Zwicky was an atheist. [10]

He is remembered as both a genius and a curmudgeon. [11] One of his favorite insults was to refer to people he did not approve of as "spherical bastards", because, he explained, they were bastards no matter which way one looked at them. [12]

A recent biography in English was published by the Fritz Zwicky Foundation: Alfred Stöckli & Roland Müller: Fritz Zwicky – An Extraordinary Astrophysicist. Cambridge Scientific Publishers, Cambridge, 2011. A review of the book is available from Acta Morphologica Generalis.

Scientific work

The memorial plaque on the house in Varna where Zwicky was born. His contributions to the understanding of the neutron stars and the dark matter are explicitly mentioned. Fritz Zwicky Memorial Plate - Varna.jpg
The memorial plaque on the house in Varna where Zwicky was born. His contributions to the understanding of the neutron stars and the dark matter are explicitly mentioned.

Fritz Zwicky was a prolific scientist and made important contributions in many areas of astronomy.

Ionic crystals and electrolytes

His first scientific contributions pertained to ionic crystals and electrolytes.

Supernovae and neutron stars

Together with colleague Walter Baade, Zwicky pioneered and promoted the use of the first Schmidt telescopes used in a mountain-top observatory in 1935. In 1934 he and Baade coined the term "supernova" and hypothesized that supernovae were the transition of normal stars into neutron stars, [13] as well as the origin of cosmic rays. [14] [15] This was an opinion which contributed to determining the size and age of the universe subsequently.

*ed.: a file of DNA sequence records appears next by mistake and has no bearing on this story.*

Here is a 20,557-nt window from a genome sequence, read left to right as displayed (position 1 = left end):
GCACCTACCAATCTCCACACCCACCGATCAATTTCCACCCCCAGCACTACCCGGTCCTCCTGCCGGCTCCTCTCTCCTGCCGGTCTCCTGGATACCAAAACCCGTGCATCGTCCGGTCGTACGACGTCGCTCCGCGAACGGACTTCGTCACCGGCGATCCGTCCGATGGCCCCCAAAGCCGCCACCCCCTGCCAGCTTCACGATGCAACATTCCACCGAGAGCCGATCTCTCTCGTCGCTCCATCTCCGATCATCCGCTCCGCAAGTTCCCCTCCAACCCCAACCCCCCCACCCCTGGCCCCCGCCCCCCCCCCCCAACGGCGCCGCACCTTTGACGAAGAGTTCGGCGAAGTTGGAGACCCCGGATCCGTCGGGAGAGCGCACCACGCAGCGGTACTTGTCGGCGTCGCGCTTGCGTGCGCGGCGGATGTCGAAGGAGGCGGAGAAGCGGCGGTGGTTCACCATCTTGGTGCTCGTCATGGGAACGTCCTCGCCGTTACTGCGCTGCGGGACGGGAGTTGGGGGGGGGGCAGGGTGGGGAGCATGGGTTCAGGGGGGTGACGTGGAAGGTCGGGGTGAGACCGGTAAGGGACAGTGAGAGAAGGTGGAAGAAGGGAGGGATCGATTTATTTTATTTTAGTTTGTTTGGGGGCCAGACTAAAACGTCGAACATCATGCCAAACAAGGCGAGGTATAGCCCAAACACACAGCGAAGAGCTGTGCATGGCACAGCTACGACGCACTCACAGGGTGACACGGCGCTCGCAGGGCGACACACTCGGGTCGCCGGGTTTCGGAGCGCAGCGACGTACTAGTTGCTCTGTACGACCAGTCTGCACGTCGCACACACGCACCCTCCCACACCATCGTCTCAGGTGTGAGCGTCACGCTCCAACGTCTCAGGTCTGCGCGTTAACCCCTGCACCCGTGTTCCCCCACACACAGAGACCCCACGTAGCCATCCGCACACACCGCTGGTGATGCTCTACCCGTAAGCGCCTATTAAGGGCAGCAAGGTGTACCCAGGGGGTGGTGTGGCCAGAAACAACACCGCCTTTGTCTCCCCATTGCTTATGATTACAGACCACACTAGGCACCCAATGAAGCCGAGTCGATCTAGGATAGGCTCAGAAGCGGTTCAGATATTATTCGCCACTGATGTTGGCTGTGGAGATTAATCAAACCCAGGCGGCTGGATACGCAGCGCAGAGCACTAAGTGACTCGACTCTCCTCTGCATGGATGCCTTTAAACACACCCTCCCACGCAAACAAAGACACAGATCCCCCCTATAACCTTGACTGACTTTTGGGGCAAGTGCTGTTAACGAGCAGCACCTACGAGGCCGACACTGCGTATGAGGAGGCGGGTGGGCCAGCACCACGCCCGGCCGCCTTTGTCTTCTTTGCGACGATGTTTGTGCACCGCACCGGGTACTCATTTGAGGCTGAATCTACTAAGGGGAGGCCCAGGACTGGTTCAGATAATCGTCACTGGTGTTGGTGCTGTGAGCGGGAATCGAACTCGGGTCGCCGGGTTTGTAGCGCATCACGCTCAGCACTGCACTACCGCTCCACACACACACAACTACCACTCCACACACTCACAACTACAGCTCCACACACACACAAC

In support of this hypothesis, Zwicky started looking for supernovae, and found a total of 120 by himself (and one more, SN 1963J, in concert with Paul Wild) over 52 years (SN 1921B through SN 1973K), [16] a record which stood until 2009 when passed by Tom Boles. Zwicky did his laborious work, comparing photographic plates with the human eye, which is far more challenging and difficult than Boles accomplished using modern technology for his record.